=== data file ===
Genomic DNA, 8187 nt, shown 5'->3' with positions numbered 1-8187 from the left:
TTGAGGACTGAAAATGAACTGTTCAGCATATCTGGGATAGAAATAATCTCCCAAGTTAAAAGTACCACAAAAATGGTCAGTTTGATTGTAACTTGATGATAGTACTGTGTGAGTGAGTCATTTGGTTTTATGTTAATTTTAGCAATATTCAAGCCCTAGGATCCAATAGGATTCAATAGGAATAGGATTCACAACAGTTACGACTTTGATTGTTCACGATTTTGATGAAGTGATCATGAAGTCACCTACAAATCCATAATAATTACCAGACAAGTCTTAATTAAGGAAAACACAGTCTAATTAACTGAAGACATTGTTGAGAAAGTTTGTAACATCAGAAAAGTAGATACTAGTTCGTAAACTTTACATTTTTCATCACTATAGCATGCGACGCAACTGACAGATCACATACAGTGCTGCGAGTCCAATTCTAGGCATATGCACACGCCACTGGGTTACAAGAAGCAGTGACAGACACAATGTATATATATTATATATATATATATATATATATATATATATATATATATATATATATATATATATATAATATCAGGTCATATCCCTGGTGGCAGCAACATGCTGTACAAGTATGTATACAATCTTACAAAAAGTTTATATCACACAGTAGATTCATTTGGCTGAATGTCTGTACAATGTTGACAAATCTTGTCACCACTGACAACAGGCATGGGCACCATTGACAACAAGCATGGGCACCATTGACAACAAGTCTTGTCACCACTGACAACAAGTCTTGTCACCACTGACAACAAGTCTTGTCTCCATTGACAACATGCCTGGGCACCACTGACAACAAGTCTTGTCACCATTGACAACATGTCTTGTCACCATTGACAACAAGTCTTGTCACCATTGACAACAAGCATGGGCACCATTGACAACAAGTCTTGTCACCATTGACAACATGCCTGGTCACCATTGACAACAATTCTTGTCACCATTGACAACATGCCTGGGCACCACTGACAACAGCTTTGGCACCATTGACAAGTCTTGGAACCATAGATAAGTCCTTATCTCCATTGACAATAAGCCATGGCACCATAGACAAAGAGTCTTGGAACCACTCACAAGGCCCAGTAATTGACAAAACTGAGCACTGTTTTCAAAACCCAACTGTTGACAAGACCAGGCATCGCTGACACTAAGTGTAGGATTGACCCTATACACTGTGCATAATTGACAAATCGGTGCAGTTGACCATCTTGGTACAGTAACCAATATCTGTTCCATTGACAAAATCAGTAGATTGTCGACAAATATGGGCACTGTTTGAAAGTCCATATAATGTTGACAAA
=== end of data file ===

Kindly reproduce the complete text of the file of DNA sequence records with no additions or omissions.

Genomic DNA, 8187 nt, shown 5'->3' with positions numbered 1-8187 from the left:
TTGAGGACTGAAAATGAACTGTTCAGCATATCTGGGATAGAAATAATCTCCCAAGTTAAAAGTACCACAAAAATGGTCAGTTTGATTGTAACTTGATGATAGTACTGTGTGAGTGAGTCATTTGGTTTTATGTTAATTTTAGCAATATTCAAGCCCTAGGATCCAATAGGATTCAATAGGAATAGGATTCACAACAGTTACGACTTTGATTGTTCACGATTTTGATGAAGTGATCATGAAGTCACCTACAAATCCATAATAATTACCAGACAAGTCTTAATTAAGGAAAACACAGTCTAATTAACTGAAGACATTGTTGAGAAAGTTTGTAACATCAGAAAAGTAGATACTAGTTCGTAAACTTTACATTTTTCATCACTATAGCATGCGACGCAACTGACAGATCACATACAGTGCTGCGAGTCCAATTCTAGGCATATGCACACGCCACTGGGTTACAAGAAGCAGTGACAGACACAATGTATATATATTATATATATATATATATATATATATATATATATATATATATATATATATATATATATAATATCAGGTCATATCCCTGGTGGCAGCAACATGCTGTACAAGTATGTATACAATCTTACAAAAAGTTTATATCACACAGTAGATTCATTTGGCTGAATGTCTGTACAATGTTGACAAATCTTGTCACCACTGACAACAGGCATGGGCACCATTGACAACAAGCATGGGCACCATTGACAACAAGTCTTGTCACCACTGACAACAAGTCTTGTCACCACTGACAACAAGTCTTGTCTCCATTGACAACATGCCTGGGCACCACTGACAACAAGTCTTGTCACCATTGACAACATGTCTTGTCACCATTGACAACAAGTCTTGTCACCATTGACAACAAGCATGGGCACCATTGACAACAAGTCTTGTCACCATTGACAACATGCCTGGTCACCATTGACAACAATTCTTGTCACCATTGACAACATGCCTGGGCACCACTGACAACAGCTTTGGCACCATTGACAAGTCTTGGAACCATAGATAAGTCCTTATCTCCATTGACAATAAGCCATGGCACCATAGACAAAGAGTCTTGGAACCACTCACAAGGCCCAGTAATTGACAAAACTGAGCACTGTTTTCAAAACCCAACTGTTGACAAGACCAGGCATCGCTGACACTAAGTGTAGGATTGACCCTATACACTGTGCATAATTGACAAATCGGTGCAGTTGACCATCTTGGTACAGTAACCAATATCTGTTCCATTGACAAAATCAGTAGATTGTCGACAAATATGGGCACTGTTTGAAAGTCCATATAATGTTGACAAA